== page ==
Wednesday, February 11, 2015

Judge sets $50,000 bond in the case of a second lawyer accused of fleecing disabled veteran

Editor's note: What about indicting the lawyers in the Probate Court of Cook County who fleeced Sykes, Gore, Cefelu and Tyler? Lucius Verenus, Schoolmaster,

Judge sets $50,000 bond in the case of a second lawyer accused of fleecing disabled veteran

Solon attorney Gary Bakst is accused of stealing $1,218 from the bank account of a disabled veteran who suffers mental illness. He previously has been charged with identity fraud and tampering with evidence in the cases of four veterans. A judge set his bond at $50,000 Wednesday. (The Plain Dealer)
John Caniglia, The Plain Dealer By John Caniglia, The Plain Dealer The Plain Dealer
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on January 14, 2015 at 11:52 AM
CLEVELAND, Ohio -- A judge Wednesday set bond at $50,000 for a Solon attorney accused of stealing from the bank account of a disabled Army veteran who suffers mental illness.
Gary Bakst, 59, was indicted this week in Cuyahoga County Common Pleas Court on charges of theft and tampering with evidence. He is accused of taking $1,218 from Kevin C. Hart, 54, in October. Bakst served as Hart's guardian since 2006. Hart suffers from schizophrenia, according to court records.
Bakst pleaded not guilty to the allegations Wednesday before Common Pleas Judge David Matia, who set the bond and ordered that Bakst surrender his passport. The case is the second involving Bakst's dealings with Hart.
Common Pleas Judge Pamela Barker is scheduled to sentence Bakst next week over the attorney's work with Hart and three other disabled military veterans. Bakst's attorneys, William and Andrea Whitaker, have asked to re-schedule that hearing, based on the new charge.
In the initial case, Bakst pleaded guilty in December to identity fraud and tampering with government records. He admitted to using another attorney's identity to bill for legal work in the cases of the veterans.
Prosecutors said Bakst did that to circumvent Cuyahoga County Probate Court rules that limited his ability to generate fees as both guardian and lawyer of the disabled veterans. He illegally billed $15,301 using the attorney's identity last April.
Based off evidence in that case, prosecutors pieced together a second indictment against Bakst. Authorities accused him of stealing from Hart's bank account Oct. 6, just as his attorneys were working out a negotiated plea deal in the initial case, said Matthew Meyer, an assistant Cuyahoga County prosecutor.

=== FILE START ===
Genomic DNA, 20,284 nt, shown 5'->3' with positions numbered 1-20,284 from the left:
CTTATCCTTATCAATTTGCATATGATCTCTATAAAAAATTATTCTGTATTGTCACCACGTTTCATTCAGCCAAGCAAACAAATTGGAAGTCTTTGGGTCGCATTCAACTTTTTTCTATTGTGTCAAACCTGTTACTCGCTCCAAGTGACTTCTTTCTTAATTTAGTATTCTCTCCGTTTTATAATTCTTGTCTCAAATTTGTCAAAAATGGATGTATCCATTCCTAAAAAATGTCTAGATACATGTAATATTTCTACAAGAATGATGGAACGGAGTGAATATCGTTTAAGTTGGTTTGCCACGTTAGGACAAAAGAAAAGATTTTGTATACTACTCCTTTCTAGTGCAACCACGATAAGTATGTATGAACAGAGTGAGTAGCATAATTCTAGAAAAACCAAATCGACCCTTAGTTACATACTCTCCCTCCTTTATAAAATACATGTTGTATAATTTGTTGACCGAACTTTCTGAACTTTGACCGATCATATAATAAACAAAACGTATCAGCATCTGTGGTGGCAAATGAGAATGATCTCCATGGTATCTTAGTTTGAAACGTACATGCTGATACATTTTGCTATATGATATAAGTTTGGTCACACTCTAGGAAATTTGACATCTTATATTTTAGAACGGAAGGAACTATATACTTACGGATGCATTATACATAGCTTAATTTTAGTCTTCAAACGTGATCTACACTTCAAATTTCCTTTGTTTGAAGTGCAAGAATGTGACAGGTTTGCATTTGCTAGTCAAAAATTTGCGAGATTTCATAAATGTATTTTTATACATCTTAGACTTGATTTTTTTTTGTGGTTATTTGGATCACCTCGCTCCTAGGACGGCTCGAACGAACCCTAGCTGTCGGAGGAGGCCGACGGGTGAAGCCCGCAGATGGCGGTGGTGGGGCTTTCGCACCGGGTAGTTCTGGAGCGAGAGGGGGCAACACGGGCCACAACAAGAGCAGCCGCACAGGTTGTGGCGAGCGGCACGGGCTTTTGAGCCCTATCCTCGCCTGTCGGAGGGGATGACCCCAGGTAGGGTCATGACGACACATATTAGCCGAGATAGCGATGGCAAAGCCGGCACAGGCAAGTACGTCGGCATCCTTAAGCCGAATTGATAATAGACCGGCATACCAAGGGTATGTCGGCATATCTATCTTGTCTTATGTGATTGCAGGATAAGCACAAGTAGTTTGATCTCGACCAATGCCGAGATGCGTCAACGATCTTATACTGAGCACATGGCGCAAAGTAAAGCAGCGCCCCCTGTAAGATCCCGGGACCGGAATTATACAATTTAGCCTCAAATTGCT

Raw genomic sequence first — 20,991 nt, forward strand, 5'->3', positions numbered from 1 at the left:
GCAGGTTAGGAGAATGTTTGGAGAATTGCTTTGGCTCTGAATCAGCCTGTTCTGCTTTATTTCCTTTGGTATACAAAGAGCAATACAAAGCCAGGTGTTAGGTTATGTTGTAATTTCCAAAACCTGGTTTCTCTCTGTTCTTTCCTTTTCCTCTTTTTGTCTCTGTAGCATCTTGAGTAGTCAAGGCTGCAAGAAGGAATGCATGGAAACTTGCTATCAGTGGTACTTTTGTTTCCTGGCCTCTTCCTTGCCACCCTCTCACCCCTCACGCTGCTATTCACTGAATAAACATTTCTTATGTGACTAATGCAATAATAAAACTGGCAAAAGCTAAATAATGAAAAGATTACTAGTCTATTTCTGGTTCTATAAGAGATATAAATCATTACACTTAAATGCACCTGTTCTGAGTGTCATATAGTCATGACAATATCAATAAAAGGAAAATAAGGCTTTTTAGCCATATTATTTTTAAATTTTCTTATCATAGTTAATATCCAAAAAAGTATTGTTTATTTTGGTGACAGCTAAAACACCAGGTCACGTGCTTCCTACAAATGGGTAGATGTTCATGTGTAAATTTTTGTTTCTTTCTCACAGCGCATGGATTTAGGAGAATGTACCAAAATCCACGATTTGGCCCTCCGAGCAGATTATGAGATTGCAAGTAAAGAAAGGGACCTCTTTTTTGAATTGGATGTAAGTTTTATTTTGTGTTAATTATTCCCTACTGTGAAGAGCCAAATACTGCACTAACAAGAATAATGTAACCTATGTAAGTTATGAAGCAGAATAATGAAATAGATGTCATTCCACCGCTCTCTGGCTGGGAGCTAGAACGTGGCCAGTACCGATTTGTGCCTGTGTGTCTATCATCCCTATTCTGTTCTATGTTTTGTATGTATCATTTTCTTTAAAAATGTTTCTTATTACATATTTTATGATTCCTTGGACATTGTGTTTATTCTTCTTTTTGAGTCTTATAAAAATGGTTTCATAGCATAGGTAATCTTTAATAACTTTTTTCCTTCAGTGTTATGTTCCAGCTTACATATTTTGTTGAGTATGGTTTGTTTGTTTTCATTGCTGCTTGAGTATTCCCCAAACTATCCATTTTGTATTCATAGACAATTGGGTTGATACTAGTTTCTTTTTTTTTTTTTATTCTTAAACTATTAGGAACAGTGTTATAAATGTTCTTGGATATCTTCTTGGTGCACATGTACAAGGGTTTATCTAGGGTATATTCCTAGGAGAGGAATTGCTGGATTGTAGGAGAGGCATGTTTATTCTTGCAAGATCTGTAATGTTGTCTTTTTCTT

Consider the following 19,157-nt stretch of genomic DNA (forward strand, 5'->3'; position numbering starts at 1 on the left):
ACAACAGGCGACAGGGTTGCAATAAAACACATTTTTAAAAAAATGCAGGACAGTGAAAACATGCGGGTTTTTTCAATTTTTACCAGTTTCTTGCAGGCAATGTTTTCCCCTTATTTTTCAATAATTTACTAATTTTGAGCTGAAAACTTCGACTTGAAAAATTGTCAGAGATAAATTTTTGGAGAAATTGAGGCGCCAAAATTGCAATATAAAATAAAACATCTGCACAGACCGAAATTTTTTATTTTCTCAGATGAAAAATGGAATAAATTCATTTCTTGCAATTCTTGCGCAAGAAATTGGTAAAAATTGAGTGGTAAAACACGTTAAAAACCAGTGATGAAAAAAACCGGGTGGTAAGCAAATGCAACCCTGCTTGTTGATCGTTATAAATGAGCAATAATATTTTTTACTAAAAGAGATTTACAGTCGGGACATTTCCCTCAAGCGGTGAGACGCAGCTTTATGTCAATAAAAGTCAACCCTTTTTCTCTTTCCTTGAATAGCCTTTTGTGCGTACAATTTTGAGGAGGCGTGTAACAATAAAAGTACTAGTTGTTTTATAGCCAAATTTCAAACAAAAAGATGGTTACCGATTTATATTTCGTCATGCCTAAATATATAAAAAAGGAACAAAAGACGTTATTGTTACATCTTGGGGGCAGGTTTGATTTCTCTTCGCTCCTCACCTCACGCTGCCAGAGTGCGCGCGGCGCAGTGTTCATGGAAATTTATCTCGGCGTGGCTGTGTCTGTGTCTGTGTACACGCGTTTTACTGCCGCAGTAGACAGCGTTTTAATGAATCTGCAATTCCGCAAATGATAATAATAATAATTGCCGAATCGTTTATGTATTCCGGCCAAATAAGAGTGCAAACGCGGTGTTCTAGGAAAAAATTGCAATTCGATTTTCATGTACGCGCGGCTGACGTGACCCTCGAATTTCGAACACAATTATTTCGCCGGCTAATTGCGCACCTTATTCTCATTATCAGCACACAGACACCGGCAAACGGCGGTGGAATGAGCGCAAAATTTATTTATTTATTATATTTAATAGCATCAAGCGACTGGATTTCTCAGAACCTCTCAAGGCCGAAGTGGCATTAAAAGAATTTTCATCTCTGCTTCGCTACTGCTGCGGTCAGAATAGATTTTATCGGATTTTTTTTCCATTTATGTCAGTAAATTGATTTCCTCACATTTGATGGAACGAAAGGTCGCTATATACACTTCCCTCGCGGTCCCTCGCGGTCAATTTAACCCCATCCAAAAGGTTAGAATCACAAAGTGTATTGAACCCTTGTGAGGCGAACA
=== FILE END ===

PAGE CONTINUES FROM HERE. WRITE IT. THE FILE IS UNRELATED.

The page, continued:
Meyer said his office will push to stop the sentencing in the first case and seek to vacate the plea, a move that could bring a trial.
"Why should he get the benefit of a plea when there was a requirement that he stop stealing from people?'' Meyer asked.
Because of the timing of the theft allegation and Bakst's financial means, Meyer urged Matia to set a $100,000 bond.
"The only thing that he respects is money,'' Meyer told the judge.
Bakst's attorney, Andrea Whitaker, fought the request for the high bond. She told Matia that her client's "risk of flight is zero. He absolutely denies that he stole from this veteran.''
In each case, Bakst was appointed as the guardian by a judge in Probate Court. Prosecutors said the tampering charges in both cases stem from Bakst submitting fraudulent documents to Probate Court and Hart's family. Hart's daughter, Alisha, could not be reached for comment.
Records show Bakst first became Hart's guardian in 2006. By then, he already was the guardian for disabled veterans Debra Presley, Arthur Huffine and Brent Walker. The three, as well as Hart, were named in the original identity-fraud case.
The new charges against Bakst come days after Common Pleas Judge Timothy McCormick sentenced Rocky River attorney Timothy Purcell to 16 months in prison for fleecing $262,000 from the estate of a disabled veteran. Like Bakst, a Probate Court judge appointed Purcell to handle the case. Purcell initially served as the veteran's guardian and later as the administrator of the estate.
"You need to be held accountable for the money you stole,'' McCormick told Purcell. "There has to be some consequences.''

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